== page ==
1 in 15 children in the North East don't own a book of their own

Children sat on the floor reading in Polish
Credit: ITV News Channel

New research published today by the National Literacy Trust shows one in fifteen children in the North East don't own a book of their own - with half a million children across the UK in the same position.

Numbers rise dramatically to 1 in 10 for children on free school meals. 

This follows part of the emerging trend across the country as the educational attainment gap grows between children from disadvantaged backgrounds and their more affluent peers.

National Literacy Trust research has previously shown that children who have books at home are six times more likely to read above the expected level for their age, which therefore means they are more likely to succeed at school and start to break the intergenerational cycle of low literacy and poverty.

Their newest report confirms this, showing that children from areas with higher levels of disadvantage are more likely to have fewer than 10 books at home, and as a result have the lowest levels of reading enjoyment and reading frequency.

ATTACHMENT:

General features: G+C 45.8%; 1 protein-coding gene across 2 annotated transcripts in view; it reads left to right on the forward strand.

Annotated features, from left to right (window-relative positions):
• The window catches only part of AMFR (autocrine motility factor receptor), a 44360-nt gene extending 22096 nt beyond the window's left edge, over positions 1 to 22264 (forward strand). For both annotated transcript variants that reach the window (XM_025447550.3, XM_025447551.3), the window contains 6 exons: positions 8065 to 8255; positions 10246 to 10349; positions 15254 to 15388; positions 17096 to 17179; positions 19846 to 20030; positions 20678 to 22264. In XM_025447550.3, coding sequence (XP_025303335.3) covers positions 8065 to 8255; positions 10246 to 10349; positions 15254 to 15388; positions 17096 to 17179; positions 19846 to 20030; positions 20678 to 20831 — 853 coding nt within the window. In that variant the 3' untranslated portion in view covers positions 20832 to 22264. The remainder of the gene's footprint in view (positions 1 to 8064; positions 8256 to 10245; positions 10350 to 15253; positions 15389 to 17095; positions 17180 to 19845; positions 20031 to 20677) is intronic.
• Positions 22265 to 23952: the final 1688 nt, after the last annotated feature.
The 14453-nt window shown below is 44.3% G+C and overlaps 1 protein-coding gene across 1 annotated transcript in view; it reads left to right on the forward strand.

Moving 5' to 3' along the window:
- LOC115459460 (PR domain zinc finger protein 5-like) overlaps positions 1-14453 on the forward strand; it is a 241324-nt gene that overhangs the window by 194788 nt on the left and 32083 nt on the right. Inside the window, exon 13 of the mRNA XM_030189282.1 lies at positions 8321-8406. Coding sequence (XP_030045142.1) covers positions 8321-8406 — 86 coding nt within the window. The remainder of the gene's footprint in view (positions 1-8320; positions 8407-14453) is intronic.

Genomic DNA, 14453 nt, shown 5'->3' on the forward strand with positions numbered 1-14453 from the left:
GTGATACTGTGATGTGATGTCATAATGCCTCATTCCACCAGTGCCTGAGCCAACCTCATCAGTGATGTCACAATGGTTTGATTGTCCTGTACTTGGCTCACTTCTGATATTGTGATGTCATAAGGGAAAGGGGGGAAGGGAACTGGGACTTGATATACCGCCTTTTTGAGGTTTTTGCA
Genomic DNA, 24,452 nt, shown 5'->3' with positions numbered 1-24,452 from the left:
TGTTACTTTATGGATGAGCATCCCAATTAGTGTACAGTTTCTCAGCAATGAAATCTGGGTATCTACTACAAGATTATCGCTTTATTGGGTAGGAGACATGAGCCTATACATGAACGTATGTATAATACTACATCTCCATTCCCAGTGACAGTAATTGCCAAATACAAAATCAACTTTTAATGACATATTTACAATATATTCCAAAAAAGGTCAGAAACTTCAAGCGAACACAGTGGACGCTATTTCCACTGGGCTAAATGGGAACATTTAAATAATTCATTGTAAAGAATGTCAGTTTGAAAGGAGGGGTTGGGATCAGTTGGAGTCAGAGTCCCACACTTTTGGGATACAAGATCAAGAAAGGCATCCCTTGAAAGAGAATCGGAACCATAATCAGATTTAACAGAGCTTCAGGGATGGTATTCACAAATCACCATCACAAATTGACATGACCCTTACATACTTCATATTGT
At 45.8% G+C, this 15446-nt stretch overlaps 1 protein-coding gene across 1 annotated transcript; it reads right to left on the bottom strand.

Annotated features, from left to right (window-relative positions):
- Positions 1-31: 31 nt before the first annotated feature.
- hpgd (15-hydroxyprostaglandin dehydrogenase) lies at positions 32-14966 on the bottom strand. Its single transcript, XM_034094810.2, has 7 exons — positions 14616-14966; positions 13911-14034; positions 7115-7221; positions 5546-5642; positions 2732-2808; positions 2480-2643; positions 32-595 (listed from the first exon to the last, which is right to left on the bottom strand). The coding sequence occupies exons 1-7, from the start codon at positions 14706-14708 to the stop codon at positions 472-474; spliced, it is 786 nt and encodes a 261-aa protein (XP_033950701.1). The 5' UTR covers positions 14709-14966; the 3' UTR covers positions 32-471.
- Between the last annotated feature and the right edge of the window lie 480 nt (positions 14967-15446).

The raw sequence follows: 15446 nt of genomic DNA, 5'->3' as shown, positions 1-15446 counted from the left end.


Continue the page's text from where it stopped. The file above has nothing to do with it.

Those with the least number of books of home were also the least likely to read for educational purposes and had the lowest confidence levels in their reading ability, highlighting the crucial importance of equalising access to books.

Jonathan Douglas CBE, Chief Executive of the National Literacy Trust says: “Being able to share a story with your child at Christmas time is something every family should be able to do.

"The fact that half a million children across the country might not have that option is devastating, and the absence of books in the home will have a knock-on effect for the rest of a child’s life.

"Reading and books don’t just give children and families these treasured moments together, they also build the key literacy skills that children need to succeed."

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